DTrace, an open source project which provides insight into the interaction between your code and the OS kernel, is now available as part of Leopard. This session will explain how kernel developers can both take advantage of, and extend, DTrace's functionality to help debug and optimize low-level code.

DTrace in MacOS X? Hell yes!

[07:57] | [] | # | G
Fri, 24 Feb 2006
.: for the record ::

user infoairlied: I'd be a lot less annoyed with companies like ATI if they shipped drivers (even proprietary ones!) that actually supported their latest cards.

The R5xx-series cards have been out for MONTHS now and there's still no acceleration, 2D or 3D, Open Source or proprietary. Good job, ATI!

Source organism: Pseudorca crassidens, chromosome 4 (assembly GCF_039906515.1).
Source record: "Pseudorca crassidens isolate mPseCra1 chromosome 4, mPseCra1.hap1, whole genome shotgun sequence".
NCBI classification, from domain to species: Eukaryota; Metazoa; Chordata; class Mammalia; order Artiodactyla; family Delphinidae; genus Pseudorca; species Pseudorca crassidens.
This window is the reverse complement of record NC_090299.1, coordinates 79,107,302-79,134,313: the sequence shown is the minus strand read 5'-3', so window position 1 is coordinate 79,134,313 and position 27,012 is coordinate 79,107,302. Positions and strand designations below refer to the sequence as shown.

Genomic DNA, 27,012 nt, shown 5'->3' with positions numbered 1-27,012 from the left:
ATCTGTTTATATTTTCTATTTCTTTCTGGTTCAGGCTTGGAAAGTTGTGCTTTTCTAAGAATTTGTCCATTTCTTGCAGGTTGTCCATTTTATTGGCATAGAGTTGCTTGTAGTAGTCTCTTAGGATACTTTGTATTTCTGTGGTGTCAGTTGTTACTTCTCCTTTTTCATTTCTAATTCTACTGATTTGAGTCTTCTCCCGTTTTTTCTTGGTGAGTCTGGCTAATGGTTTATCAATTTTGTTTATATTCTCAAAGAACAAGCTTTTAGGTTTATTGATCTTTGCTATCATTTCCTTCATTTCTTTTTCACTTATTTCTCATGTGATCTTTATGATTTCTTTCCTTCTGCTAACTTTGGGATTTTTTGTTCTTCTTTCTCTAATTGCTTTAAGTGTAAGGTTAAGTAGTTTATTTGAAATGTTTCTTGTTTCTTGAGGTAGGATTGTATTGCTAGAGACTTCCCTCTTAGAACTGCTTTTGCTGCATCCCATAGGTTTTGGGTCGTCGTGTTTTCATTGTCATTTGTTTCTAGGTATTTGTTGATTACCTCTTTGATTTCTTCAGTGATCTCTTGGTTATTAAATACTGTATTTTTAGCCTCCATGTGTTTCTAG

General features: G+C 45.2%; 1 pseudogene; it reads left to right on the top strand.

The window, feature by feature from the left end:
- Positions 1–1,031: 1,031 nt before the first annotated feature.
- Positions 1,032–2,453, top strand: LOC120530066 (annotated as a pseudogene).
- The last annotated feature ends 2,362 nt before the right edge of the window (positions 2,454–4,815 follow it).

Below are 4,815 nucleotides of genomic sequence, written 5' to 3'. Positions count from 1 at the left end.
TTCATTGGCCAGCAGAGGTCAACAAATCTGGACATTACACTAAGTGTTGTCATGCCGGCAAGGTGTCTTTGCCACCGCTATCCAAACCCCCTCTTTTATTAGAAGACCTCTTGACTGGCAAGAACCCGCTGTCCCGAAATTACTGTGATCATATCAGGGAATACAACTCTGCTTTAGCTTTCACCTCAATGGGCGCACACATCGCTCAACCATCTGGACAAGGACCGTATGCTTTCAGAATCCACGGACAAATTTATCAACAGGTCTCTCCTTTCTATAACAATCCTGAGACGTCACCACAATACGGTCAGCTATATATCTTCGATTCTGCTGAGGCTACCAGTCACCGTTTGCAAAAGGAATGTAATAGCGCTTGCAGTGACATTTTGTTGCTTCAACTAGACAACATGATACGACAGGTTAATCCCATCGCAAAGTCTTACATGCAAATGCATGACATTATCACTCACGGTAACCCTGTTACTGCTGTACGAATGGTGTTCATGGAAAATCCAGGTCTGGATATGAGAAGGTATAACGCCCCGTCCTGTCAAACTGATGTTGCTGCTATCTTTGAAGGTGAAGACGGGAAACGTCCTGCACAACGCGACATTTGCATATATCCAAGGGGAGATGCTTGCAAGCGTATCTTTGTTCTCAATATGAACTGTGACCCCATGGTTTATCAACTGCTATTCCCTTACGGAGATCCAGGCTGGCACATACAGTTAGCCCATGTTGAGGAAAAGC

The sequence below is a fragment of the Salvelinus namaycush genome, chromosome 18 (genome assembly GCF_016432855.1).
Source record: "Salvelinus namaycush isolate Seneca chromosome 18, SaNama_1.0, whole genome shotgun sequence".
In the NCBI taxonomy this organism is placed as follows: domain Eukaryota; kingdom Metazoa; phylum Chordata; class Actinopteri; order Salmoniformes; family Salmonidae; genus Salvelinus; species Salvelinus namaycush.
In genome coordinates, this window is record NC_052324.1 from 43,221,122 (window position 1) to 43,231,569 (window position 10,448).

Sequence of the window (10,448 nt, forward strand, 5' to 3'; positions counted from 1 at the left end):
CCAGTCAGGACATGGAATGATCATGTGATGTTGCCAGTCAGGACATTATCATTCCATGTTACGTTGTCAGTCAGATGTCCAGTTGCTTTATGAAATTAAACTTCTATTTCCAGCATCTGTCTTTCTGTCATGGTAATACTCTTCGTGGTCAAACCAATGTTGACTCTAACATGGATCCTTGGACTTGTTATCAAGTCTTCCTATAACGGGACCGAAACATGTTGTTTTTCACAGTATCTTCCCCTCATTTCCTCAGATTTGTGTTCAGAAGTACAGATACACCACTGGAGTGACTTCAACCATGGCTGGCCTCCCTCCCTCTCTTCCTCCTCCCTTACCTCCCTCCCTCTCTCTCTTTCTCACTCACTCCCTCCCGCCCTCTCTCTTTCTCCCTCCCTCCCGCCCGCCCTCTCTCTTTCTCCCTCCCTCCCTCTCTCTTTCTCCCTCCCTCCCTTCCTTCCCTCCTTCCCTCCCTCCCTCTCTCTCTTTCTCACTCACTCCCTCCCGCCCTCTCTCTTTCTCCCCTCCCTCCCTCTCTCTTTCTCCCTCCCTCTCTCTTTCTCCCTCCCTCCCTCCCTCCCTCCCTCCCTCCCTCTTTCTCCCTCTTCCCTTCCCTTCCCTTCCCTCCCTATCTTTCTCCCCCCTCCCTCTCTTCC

Anyway. I'm excited about the way that things are headed, and I'm really glad that other people are getting excited, too.

To the people who were wondering - the "AI" in "AIGLX" stands for Accelerated Indirect - it's basically required to do a lot of neat things like using the local card to render OpenGL from a remote application. It also enables all sorts of kick-ass effects like the new bling in metacity and compiz (which doesn't work yet, but it's only a matter of time).

[07:02] | [/fdo] | # | G
Fri, 30 Dec 2005
.: #if 0 ::

There is a lot of really useless code sitting in Xorg today.

I was playing with a CVS checkout and noticed a large chunk of one of the source files was commented out with #if 0; so, this piqued my curiosity and I decided to figure out how many blocks of code are commented out with #if 0 in the server, driver, and lib trees.

The current count, in CVS HEAD, as of about five minutes ago: